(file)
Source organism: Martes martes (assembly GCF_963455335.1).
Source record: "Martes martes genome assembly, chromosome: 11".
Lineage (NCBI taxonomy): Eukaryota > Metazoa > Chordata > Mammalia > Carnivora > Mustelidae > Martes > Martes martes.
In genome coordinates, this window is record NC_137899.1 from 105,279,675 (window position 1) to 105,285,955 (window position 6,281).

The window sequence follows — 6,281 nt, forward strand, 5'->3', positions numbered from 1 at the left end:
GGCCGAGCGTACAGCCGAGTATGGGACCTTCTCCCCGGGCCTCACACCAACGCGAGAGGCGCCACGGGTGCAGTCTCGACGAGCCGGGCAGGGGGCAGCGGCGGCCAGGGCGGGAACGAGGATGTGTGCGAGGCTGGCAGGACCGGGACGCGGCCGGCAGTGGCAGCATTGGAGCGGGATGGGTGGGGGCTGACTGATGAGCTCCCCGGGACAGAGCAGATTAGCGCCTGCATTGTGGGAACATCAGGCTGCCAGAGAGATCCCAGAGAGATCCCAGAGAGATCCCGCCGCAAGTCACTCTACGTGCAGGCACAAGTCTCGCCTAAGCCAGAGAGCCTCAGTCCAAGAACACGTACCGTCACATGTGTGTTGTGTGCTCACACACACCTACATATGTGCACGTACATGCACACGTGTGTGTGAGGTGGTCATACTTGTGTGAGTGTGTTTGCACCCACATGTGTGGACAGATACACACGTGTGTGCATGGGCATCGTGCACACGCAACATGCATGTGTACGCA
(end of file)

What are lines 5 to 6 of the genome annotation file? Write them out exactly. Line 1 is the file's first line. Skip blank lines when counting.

The window sequence follows — 6,281 nt, forward strand, 5'->3', positions numbered from 1 at the left end:
GGCCGAGCGTACAGCCGAGTATGGGACCTTCTCCCCGGGCCTCACACCAACGCGAGAGGCGCCACGGGTGCAGTCTCGACGAGCCGGGCAGGGGGCAGCGGCGGCCAGGGCGGGAACGAGGATGTGTGCGAGGCTGGCAGGACCGGGACGCGGCCGGCAGTGGCAGCATTGGAGCGGGATGGGTGGGGGCTGACTGATGAGCTCCCCGGGACAGAGCAGATTAGCGCCTGCATTGTGGGAACATCAGGCTGCCAGAGAGATCCCAGAGAGATCCCAGAGAGATCCCGCCGCAAGTCACTCTACGTGCAGGCACAAGTCTCGCCTAAGCCAGAGAGCCTCAGTCCAAGAACACGTACCGTCACATGTGTGTTGTGTGCTCACACACACCTACATATGTGCACGTACATGCACACGTGTGTGTGAGGTGGTCATACTTGTGTGAGTGTGTTTGCACCCACATGTGTGGACAGATACACACGTGTGTGCATGGGCATCGTGCACACGCAACATGCATGTGTACGCA